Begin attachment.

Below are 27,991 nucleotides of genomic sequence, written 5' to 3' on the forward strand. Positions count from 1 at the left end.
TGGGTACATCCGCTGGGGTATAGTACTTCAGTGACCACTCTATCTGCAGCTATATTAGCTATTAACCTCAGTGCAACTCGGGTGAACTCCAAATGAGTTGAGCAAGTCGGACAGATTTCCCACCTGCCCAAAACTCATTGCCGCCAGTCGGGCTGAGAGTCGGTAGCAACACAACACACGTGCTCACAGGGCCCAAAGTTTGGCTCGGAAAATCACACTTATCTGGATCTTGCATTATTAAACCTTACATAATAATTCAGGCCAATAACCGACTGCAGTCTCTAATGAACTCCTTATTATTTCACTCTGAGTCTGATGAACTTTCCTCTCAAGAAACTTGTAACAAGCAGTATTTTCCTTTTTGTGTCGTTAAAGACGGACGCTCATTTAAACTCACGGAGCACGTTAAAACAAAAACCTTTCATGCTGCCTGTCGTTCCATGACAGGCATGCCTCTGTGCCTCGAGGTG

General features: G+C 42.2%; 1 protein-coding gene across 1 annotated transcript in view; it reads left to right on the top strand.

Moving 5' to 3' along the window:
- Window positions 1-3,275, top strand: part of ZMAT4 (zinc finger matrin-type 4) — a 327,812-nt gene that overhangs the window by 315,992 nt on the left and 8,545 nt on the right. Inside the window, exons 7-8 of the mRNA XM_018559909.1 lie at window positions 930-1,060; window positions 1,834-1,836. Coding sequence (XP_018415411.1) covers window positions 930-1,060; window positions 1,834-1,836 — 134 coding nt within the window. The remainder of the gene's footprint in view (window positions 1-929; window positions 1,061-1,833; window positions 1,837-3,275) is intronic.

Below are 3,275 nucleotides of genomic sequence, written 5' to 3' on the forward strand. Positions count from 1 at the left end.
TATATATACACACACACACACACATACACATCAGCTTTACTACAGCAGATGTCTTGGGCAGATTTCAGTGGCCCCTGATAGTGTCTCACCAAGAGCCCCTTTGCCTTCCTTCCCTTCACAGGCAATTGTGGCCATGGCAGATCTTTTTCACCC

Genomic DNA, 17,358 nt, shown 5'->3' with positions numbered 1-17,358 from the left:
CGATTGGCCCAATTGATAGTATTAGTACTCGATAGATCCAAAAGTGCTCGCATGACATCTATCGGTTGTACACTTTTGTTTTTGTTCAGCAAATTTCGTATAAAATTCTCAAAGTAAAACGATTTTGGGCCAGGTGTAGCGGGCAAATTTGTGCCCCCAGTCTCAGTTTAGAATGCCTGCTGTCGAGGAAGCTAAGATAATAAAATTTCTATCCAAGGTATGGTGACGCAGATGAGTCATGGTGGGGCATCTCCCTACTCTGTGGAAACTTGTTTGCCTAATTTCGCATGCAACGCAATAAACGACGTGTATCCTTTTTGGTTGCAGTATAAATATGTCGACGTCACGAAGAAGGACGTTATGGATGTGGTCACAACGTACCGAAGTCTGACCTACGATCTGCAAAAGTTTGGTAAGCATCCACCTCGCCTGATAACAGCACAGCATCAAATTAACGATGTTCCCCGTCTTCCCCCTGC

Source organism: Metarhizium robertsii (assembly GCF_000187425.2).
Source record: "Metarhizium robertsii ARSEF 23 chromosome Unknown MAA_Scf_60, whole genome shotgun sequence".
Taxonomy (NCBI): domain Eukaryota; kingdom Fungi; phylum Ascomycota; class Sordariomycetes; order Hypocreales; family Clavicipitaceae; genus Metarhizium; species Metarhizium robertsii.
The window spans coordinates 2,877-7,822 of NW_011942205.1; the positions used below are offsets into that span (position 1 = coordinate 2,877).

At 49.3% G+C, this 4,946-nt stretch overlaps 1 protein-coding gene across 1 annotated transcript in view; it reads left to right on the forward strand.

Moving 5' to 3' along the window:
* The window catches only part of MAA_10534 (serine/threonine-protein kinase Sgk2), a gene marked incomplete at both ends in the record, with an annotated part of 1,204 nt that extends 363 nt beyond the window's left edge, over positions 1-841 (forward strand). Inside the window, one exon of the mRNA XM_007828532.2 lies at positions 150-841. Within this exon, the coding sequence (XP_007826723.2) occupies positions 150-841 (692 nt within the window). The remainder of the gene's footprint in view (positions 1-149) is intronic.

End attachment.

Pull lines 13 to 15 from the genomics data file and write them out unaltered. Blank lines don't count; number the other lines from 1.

The window spans coordinates 2,877-7,822 of NW_011942205.1; the positions used below are offsets into that span (position 1 = coordinate 2,877).

At 49.3% G+C, this 4,946-nt stretch overlaps 1 protein-coding gene across 1 annotated transcript in view; it reads left to right on the forward strand.

Moving 5' to 3' along the window: